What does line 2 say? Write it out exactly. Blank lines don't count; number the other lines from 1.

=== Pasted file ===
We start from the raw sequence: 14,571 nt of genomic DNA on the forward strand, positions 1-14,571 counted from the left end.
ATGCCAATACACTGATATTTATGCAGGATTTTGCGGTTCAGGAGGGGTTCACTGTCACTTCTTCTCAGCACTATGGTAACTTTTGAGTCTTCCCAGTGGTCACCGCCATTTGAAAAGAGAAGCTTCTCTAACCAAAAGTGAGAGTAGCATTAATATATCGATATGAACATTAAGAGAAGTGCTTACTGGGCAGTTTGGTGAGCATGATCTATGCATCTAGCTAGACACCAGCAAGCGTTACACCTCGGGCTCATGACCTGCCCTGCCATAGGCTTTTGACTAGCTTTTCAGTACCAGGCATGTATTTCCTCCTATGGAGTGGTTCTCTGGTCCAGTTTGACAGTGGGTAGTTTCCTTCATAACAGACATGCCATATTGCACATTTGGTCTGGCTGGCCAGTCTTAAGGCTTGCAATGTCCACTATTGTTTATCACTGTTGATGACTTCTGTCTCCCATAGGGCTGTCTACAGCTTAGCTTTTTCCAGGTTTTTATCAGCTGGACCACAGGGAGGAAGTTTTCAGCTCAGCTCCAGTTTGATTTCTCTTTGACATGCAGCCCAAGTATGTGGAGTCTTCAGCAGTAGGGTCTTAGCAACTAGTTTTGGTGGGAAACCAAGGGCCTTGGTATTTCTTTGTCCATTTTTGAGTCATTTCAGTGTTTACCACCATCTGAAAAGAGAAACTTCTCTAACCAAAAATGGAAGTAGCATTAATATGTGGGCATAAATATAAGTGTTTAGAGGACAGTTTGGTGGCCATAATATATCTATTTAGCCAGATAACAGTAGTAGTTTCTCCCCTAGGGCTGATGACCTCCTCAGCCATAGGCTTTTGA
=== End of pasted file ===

ATGCCAATACACTGATATTTATGCAGGATTTTGCGGTTCAGGAGGGGTTCACTGTCACTTCTTCTCAGCACTATGGTAACTTTTGAGTCTTCCCAGTGGTCACCGCCATTTGAAAAGAGAAGCTTCTCTAACCAAAAGTGAGAGTAGCATTAATATATCGATATGAACATTAAGAGAAGTGCTTACTGGGCAGTTTGGTGAGCATGATCTATGCATCTAGCTAGACACCAGCAAGCGTTACACCTCGGGCTCATGACCTGCCCTGCCATAGGCTTTTGACTAGCTTTTCAGTACCAGGCATGTATTTCCTCCTATGGAGTGGTTCTCTGGTCCAGTTTGACAGTGGGTAGTTTCCTTCATAACAGACATGCCATATTGCACATTTGGTCTGGCTGGCCAGTCTTAAGGCTTGCAATGTCCACTATTGTTTATCACTGTTGATGACTTCTGTCTCCCATAGGGCTGTCTACAGCTTAGCTTTTTCCAGGTTTTTATCAGCTGGACCACAGGGAGGAAGTTTTCAGCTCAGCTCCAGTTTGATTTCTCTTTGACATGCAGCCCAAGTATGTGGAGTCTTCAGCAGTAGGGTCTTAGCAACTAGTTTTGGTGGGAAACCAAGGGCCTTGGTATTTCTTTGTCCATTTTTGAGTCATTTCAGTGTTTACCACCATCTGAAAAGAGAAACTTCTCTAACCAAAAATGGAAGTAGCATTAATATGTGGGCATAAATATAAGTGTTTAGAGGACAGTTTGGTGGCCATAATATATCTATTTAGCCAGATAACAGTAGTAGTTTCTCCCCTAGGGCTGATGACCTCCTCAGCCATAGGCTTTTGA